Language and Music

Brain link between language and music found

Words and music go together so naturally that it seems obvious.

Now science confirms that both skills are linked in the brain, which could lead to better treatments for those who have suffered a stroke.

Language processing and instrumental music in the brain have been found to overlap, and new research indicates that intensive music therapy may help stroke patients regain speech, reported Saturday at the annual meeting of the American Association. for the Promotion of Science.

In addition, music education can help dyslexic or autistic children to use language more accurately. Those who have had a severe left brain stroke and cannot speak often learn to communicate by singing, said Gottfried Schlaug, an associate professor of neurology at Harvard University.

“Musical activity is a multisensory experience that activates links with various parts of the brain,” said Schlaug.

The neurologist showed a video of a patient who could only produce unintelligible sounds when he spoke, but who was able to sing the words “I’m thirsty” while another sang “happy birthday.”

“A person who has lost the ability to speak and can say that they are hungry or thirsty, or ask where the bathroom is, shows improvement,” said Schlaug, who applies so-called melodic intonation therapy.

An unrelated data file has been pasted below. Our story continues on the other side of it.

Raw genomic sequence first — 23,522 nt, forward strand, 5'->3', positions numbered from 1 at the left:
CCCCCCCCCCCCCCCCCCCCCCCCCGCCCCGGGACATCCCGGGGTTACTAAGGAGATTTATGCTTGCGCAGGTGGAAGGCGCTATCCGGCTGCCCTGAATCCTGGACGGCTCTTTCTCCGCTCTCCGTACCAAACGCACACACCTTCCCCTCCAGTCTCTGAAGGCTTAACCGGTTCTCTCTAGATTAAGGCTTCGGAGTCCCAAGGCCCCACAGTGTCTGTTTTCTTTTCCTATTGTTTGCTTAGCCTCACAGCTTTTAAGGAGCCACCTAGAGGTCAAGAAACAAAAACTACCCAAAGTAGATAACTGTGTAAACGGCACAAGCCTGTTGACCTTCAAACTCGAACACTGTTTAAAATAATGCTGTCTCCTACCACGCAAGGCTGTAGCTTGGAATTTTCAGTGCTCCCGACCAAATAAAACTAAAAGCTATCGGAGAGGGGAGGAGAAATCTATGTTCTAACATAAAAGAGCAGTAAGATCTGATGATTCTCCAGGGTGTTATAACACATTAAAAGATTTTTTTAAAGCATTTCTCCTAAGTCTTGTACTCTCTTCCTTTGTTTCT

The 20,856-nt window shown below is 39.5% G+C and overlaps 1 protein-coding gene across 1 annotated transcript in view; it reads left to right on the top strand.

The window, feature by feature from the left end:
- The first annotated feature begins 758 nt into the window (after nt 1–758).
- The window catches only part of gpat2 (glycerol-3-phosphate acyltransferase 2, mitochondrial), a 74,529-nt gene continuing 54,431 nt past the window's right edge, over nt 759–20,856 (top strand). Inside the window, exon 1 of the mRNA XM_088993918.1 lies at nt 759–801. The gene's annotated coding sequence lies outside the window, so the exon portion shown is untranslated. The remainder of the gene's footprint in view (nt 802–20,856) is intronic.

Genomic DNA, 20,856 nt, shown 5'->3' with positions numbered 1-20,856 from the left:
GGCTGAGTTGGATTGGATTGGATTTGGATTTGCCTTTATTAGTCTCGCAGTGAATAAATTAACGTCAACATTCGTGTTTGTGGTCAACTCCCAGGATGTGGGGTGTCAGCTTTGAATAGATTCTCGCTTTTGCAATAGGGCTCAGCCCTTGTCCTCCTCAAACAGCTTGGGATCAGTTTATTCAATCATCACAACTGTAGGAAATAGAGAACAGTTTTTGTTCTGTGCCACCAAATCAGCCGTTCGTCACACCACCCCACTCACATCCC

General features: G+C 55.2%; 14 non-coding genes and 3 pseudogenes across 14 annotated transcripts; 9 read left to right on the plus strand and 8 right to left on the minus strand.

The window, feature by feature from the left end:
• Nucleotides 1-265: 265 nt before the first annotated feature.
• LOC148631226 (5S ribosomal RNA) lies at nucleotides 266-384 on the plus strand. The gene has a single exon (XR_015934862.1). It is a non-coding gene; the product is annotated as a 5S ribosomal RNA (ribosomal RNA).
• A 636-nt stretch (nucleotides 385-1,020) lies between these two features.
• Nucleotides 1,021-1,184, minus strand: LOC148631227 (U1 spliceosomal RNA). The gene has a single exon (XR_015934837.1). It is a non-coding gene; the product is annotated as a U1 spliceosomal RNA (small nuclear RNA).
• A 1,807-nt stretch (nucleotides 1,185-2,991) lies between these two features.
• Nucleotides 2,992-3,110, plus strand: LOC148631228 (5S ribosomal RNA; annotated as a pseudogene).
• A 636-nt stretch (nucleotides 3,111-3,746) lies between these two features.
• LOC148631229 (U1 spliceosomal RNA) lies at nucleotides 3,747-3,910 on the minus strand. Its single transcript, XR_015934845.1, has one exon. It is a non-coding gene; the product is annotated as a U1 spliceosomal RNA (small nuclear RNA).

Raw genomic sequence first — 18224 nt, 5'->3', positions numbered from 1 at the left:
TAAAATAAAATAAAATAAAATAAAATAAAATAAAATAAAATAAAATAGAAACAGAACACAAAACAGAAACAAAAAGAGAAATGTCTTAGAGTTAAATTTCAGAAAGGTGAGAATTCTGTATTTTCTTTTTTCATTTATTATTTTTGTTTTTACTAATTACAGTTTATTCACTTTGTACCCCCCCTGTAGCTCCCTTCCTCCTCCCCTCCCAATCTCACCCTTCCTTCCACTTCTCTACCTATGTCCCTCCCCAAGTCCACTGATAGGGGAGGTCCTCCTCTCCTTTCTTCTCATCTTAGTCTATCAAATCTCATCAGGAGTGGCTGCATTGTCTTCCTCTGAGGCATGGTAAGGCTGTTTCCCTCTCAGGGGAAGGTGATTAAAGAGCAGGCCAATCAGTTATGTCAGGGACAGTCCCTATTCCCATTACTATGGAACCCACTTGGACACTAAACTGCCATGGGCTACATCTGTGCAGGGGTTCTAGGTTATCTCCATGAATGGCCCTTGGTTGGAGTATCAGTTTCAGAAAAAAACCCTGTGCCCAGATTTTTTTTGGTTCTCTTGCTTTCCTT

A century ago, people were known to have lost their speech due to a stroke, but who could sing. Now tests are being done to find out if music can be used as therapy.

The studies are in people who have had a severe stroke in the left hemisphere, and therapy can be time-consuming, he cautioned.

Nina Kraus, director of the Auditory Neurology Laboratory at Northwestern University, said that musical training enhances the brain’s ability in other areas, according to recent studies.

For example, she said, a musician used to detecting sound patterns is more capable than other people of recognizing a friend’s voice in a noisy environment.

“The musical experience enhances skills that are important in everyday life,” Kraus said.

“Playing an instrument can help children better process speech in a noisy classroom and more accurately interpret nuances of language conveyed by subtle changes in the human voice,” he added.

She stressed that one often uses musical patterns when learning to speak and when talking to babies.

“The human auditory system adjusts through life experiences with sound. Music training not only benefits the processing of musical stimuli.

We have found that years of musical training also improve sound processing for language and emotions, “said Kraus.

“The same reactions that are accentuated in musicians are deficient in clinical populations such as dyslexic and autistic children,” he added.

The new brain wave studies mimic the sound patterns the individual hears, Kraus said. Be it with language or instrumental music, brain waves can be recorded and then emitted to hear the sound, a fact that she demonstrated with a series of recordings.

Aniruddh D. Patel of the San Diego Neurological Institute said that music encompasses not just highly specialized centers but large areas on both sides of the brain.

“Nouns and adjectives are very different from tones and chords and harmony, but the parts of the brain that process them overlap,” he noted.

Some scientists, including Darwin, have conjectured that musical prowess in humans could predate language, Patel said.

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